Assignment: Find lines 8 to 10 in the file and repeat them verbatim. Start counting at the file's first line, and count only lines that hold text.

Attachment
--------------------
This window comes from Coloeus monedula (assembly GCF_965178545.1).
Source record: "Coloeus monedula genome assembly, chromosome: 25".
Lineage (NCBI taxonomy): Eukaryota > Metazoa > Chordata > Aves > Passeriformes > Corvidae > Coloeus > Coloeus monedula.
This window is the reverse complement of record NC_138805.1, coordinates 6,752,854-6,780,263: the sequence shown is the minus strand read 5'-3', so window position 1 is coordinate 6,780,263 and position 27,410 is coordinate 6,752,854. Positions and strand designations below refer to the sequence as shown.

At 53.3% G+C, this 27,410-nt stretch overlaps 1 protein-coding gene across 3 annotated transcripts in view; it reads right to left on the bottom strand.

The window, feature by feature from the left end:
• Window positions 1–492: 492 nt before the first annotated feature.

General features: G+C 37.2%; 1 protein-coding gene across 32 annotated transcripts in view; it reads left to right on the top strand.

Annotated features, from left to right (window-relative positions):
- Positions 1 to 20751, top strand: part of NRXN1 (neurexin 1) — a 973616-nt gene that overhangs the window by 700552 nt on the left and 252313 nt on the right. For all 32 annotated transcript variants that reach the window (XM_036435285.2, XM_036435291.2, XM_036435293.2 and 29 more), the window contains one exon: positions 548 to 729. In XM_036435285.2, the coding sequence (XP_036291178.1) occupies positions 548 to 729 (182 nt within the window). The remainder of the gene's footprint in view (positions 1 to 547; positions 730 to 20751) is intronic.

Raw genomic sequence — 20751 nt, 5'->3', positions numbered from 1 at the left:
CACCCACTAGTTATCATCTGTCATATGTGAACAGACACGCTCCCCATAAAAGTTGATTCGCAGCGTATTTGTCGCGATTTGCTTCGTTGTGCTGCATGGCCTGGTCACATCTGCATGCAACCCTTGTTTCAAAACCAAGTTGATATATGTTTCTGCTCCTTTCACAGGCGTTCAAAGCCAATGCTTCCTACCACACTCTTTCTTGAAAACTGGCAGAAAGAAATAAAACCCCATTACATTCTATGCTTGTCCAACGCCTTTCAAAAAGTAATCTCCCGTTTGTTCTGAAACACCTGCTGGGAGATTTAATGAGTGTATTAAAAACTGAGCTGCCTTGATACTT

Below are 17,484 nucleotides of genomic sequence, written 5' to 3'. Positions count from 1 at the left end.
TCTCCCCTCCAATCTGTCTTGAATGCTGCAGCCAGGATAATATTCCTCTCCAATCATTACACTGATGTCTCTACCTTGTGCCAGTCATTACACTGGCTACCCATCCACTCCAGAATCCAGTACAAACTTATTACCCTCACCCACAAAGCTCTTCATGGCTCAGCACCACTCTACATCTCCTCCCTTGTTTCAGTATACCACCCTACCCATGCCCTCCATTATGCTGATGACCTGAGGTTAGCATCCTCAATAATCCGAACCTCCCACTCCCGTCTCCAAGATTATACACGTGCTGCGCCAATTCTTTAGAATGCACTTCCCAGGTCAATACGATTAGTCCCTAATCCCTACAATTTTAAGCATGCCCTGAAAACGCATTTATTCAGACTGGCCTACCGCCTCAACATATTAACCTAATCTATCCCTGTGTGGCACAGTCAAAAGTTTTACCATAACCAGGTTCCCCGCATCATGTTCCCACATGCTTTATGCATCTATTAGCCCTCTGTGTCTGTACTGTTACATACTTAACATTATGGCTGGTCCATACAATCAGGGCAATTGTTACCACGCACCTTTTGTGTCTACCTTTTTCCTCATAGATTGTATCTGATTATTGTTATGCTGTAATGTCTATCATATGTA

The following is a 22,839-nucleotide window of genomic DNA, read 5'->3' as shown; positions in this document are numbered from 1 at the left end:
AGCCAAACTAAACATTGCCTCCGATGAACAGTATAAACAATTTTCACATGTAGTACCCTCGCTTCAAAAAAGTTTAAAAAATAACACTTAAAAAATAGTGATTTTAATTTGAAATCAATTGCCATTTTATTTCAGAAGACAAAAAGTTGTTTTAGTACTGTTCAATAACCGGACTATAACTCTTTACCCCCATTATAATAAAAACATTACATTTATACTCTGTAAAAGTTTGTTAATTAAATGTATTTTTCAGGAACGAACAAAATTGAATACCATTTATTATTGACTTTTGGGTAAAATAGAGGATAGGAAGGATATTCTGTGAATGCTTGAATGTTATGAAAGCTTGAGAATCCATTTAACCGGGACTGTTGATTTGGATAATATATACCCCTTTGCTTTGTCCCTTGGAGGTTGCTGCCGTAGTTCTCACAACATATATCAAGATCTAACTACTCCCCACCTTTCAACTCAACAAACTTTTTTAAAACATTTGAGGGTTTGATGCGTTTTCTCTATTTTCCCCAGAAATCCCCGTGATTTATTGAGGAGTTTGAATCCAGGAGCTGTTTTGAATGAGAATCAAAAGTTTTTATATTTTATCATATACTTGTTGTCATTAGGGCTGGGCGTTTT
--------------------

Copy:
General features: G+C 37.2%; 1 protein-coding gene across 32 annotated transcripts in view; it reads left to right on the top strand.

Annotated features, from left to right (window-relative positions):
- Positions 1 to 20751, top strand: part of NRXN1 (neurexin 1) — a 973616-nt gene that overhangs the window by 700552 nt on the left and 252313 nt on the right. For all 32 annotated transcript variants that reach the window (XM_036435285.2, XM_036435291.2, XM_036435293.2 and 29 more), the window contains one exon: positions 548 to 729. In XM_036435285.2, the coding sequence (XP_036291178.1) occupies positions 548 to 729 (182 nt within the window). The remainder of the gene's footprint in view (positions 1 to 547; positions 730 to 20751) is intronic.